Last year we wrote about a DEA agent who was sued for setting up a fake Facebook account using photos obtained from the seized mobile phone of a woman who had been arrested and convicted of selling cocaine. Timothy Sinnigen attempted to engage in conversations with her friends in an effort to ensnare a couple more cocaine dealers and hopefully find out what was going on a bit higher up the chain. He used some pretty racy photos of Sondra Arquiett in her undies and rather injudiciously posted photos of children in her family.
The DEA argued that she had implicitly given consent by handing over her mobile phone to be used in ongoing criminal investigations following her prosecution. Arquiett argued that her safety was compromised in the DEA’s pursuit of criminal activity. For instance, they requested the friendship of a fugitive, had conversations with some extremely dangerous individuals and made it appear as if she were cooperating with a federal investigation.
The court ordered the government to pay her $134,000 although there was nothing about the DEA being in the wrong at all or being forbidden to do the same thing again.
Apart from the glaringly obvious eyebrow raiser of giving a convicted drug smuggler truck loads of capital which she may well have some idea how to use, given her connections with aforementioned dangerous characters and cocaine dealers, there is also the exceptionally muddy arena of the police using Facebook to prosecute.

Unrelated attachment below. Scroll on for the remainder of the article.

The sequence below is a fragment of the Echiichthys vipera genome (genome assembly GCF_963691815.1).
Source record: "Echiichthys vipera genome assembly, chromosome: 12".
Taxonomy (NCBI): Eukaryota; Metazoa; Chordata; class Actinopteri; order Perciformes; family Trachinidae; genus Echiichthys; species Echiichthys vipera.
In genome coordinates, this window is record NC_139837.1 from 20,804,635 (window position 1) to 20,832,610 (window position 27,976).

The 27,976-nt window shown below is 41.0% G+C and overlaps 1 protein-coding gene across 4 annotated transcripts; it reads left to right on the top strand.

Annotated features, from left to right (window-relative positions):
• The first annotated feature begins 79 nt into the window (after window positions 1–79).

There are lots of instances of the police using Facebook to chase baddies. One would suspect that some of them are highly skilled and know their platforms better than those they are trying to get. For instance, those attempting to trap paedophiles by posing as young children in conversation. But your average, middle aged police officer doesn’t immediately strike as being particularly tech savvy.
How much did Timothy Sinnigen, the DEA agent who set up the fake Sondra account, really understand about Facebook? For instance, how long did he think it would be before one of her friends mentioned to her about something they had seen on Facebook (which they did)? Posting photographs of her son and niece on the same profile he was using to connect with some seriously shady characters shows either a complete disregard for their care and safety or shocking niaivety about the machinations of social media.
This article goes into more detail about the pitfalls of allowing evidence garnered by police on social media to prosecute gang members and others associated with gangs.
Read it and be extremely grateful that you use Facebook for showing off about your genius children, selling eyelash extensions or narrowing your eyes at your ex boyfriend’s holiday snaps with his brand new pneumatic soulmate. There are people whose reputation they project across social media is vital in maintaining their safety whilst performing simple tasks like walking to the supermarket. Or school.